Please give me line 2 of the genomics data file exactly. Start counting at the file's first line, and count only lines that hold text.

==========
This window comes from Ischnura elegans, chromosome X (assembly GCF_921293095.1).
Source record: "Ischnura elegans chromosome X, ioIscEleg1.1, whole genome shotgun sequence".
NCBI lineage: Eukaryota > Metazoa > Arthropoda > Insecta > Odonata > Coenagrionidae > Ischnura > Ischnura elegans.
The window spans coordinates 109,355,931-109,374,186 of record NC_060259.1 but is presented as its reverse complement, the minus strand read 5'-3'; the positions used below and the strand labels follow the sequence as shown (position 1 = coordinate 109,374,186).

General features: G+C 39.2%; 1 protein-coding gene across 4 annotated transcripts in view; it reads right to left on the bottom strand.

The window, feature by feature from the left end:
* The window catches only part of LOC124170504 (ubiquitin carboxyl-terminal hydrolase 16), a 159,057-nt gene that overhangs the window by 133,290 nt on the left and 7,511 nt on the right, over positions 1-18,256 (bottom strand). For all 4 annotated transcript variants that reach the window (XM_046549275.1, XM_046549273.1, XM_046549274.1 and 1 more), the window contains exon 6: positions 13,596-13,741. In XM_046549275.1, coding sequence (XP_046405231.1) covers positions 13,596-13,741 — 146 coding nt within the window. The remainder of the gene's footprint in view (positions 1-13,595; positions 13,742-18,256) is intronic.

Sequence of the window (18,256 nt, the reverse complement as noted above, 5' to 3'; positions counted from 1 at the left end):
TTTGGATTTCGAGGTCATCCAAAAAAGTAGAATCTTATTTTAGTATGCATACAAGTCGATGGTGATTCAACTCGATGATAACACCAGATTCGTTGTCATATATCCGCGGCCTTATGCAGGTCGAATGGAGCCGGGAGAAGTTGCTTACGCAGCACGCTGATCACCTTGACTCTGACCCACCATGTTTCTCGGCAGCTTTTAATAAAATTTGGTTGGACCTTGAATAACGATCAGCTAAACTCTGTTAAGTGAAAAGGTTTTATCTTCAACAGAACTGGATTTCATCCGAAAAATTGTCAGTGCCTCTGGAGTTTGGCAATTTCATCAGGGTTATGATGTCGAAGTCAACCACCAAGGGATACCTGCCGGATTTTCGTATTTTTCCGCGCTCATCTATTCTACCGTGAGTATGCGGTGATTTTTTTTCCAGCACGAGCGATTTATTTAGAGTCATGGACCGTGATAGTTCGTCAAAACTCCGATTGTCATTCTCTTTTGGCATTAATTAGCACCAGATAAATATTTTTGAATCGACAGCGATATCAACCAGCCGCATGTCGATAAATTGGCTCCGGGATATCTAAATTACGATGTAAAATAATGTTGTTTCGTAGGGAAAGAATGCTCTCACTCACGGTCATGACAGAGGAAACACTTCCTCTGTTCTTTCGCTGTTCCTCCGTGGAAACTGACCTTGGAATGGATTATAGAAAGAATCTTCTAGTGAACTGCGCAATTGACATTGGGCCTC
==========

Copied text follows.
Source record: "Ischnura elegans chromosome X, ioIscEleg1.1, whole genome shotgun sequence".